Trump Team Debates Response to Strikes on Saudi Oil
Pentagon is cautious as Riyadh requests additional U.S. forces.
After a devastating attack on Saudi Arabia’s oil infrastructure that jolted international markets and raised fears of a confrontation with Iran last weekend, U.S. President Donald Trump’s administration is weighing whether to get more deeply involved in yet another conflict thousands of miles from home.
All options are on the table, including sending additional U.S. forces to the region, according to U.S. officials who requested anonymity while discussing sensitive conversations, following a series of attacks that took half of Saudi Arabia’s daily oil production offline over the weekend.
But although Trump initially promised on Twitter that the U.S. military was “locked and loaded” to hit back, the administration now appears to be taking a breath and stepping back to assess its options.
The internal deliberations are also revealing new divisions within Trump’s national security team, a week after the president unceremoniously fired his national security advisor, John Bolton, a longtime Iran hawk. While the State Department is pushing a major force increase in the region, the Defense Department is urging caution, a senior administration official told Foreign Policy. Defense officials are mindful that such an increase would be costly and siphon military resources away from other combatant commands, the official said.
Speaking to the traveling press on Tuesday, Gen. Joseph Dunford, the chairman of the Joint Chiefs of Staff, said the president has not yet requested military action, only planning. And Gen. Kenneth McKenzie, the commander of U.S. Central Command, has not asked for additional forces in the region, Dunford noted.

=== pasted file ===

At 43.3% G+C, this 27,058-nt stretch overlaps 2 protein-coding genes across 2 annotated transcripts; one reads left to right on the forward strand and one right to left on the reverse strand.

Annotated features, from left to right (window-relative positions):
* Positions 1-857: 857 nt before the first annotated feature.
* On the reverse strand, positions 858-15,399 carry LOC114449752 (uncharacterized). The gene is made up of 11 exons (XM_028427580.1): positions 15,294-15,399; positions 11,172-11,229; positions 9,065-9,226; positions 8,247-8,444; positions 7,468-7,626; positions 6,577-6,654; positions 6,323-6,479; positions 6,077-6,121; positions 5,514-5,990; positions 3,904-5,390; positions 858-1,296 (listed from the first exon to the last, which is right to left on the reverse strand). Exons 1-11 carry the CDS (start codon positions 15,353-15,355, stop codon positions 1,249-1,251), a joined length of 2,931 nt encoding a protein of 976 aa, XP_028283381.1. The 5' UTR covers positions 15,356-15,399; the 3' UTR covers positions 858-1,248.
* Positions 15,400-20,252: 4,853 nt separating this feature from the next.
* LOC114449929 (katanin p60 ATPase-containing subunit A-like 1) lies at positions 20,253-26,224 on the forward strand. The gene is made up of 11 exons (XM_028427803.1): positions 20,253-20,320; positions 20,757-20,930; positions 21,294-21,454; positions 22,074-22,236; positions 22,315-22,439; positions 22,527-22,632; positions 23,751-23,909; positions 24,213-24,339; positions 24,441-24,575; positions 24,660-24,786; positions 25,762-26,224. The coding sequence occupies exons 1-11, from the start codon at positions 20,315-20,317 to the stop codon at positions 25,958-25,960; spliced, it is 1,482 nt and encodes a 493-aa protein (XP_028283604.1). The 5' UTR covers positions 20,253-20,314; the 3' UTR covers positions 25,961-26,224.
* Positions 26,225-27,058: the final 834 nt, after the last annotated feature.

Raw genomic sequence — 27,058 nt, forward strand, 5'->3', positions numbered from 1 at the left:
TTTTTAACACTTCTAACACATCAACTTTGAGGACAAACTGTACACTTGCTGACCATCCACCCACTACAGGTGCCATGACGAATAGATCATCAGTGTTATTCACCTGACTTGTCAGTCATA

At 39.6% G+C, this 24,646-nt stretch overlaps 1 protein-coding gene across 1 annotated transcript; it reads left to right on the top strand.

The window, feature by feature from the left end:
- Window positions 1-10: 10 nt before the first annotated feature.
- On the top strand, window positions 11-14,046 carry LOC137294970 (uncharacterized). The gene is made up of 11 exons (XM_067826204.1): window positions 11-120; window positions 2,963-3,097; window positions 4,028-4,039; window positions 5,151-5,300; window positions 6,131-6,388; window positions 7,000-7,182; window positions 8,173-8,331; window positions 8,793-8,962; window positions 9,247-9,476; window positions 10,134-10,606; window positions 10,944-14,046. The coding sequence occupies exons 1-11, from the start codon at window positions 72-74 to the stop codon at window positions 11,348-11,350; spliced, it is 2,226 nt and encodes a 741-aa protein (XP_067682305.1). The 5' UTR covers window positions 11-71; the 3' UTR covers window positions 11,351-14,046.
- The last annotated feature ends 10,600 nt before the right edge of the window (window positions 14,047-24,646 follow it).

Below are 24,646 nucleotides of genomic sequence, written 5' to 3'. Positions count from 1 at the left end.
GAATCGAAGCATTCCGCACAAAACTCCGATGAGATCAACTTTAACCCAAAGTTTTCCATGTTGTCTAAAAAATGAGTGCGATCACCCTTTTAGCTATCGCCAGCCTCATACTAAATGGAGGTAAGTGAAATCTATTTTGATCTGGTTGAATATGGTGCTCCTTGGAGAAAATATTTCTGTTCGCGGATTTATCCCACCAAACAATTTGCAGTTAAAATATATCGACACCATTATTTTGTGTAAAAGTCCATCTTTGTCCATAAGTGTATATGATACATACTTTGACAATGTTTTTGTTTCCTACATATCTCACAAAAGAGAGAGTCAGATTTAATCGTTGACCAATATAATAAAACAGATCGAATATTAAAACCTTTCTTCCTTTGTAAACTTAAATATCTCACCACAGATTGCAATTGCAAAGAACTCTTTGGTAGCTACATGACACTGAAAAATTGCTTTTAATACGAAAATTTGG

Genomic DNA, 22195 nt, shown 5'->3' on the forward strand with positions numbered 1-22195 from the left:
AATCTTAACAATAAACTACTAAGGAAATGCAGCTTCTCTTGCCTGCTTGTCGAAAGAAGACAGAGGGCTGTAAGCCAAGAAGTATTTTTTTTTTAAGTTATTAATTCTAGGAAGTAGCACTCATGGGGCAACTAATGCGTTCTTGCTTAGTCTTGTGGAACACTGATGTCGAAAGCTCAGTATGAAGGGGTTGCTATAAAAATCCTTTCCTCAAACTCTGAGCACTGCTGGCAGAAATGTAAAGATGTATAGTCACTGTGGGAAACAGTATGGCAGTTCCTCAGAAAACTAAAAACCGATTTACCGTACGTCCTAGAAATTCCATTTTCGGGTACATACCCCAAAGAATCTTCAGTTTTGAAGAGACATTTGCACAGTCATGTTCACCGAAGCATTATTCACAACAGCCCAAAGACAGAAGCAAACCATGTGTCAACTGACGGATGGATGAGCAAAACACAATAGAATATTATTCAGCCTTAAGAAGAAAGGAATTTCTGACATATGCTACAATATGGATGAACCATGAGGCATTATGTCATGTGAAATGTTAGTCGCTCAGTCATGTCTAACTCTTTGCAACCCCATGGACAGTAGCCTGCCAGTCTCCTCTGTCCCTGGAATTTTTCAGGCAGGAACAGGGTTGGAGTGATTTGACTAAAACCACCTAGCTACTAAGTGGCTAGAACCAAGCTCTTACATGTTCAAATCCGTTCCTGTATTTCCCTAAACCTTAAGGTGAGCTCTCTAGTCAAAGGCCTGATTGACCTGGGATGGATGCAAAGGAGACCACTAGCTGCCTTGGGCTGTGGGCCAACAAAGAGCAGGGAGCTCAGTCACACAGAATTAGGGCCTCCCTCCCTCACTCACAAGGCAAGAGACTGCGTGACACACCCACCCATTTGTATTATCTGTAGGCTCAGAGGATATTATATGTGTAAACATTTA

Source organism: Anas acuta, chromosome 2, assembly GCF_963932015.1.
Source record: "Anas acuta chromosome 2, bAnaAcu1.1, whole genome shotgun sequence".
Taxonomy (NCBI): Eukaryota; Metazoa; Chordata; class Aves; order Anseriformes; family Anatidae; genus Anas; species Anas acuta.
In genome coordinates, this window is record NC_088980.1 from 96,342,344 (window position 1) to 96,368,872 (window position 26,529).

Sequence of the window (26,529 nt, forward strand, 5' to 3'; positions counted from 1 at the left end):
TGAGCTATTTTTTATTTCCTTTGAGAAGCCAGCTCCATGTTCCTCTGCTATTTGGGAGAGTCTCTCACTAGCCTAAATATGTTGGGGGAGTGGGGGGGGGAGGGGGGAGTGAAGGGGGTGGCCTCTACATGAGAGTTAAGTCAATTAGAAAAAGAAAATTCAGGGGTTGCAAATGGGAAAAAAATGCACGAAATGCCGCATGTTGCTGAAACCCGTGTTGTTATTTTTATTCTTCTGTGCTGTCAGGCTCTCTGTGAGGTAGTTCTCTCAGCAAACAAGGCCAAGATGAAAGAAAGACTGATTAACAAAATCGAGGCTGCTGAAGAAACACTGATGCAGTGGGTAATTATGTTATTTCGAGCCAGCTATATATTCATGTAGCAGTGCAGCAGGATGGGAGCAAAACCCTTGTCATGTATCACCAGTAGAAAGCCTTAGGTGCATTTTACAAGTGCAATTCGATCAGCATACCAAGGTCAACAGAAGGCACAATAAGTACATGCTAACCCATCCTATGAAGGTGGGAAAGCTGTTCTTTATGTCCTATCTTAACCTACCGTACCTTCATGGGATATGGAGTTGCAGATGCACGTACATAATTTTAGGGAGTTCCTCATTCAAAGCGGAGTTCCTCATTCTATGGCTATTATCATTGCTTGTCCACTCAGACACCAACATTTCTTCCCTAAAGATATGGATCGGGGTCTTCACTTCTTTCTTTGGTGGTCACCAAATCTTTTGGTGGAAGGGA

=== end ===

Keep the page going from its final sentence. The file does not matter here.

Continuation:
“The president has made it clear he is not looking to go to war,” Dunford said, though he called the attack an “unacceptable act of aggression.” Dunford confirmed that the United States has a team on the ground at the Saudi oil field. A State Department official declined to comment.
Trump himself appears undecided about how to react. In a notable shift from his weekend tweet, the president on Monday stopped short of blaming Tehran outright for the attacks. If attributed to Iran, the attack would mark an escalation in its capability to wreak havoc hundreds of miles from the country’s borders. Asked whether he had evidence of Iranian involvement—though Iran-backed Houthi rebels in Yemen claimed direct responsibility—Trump said, “It’s looking that way.”
“That’s being checked out right now,” he told reporters, stressing that he would “like to avoid” a military conflict with Tehran.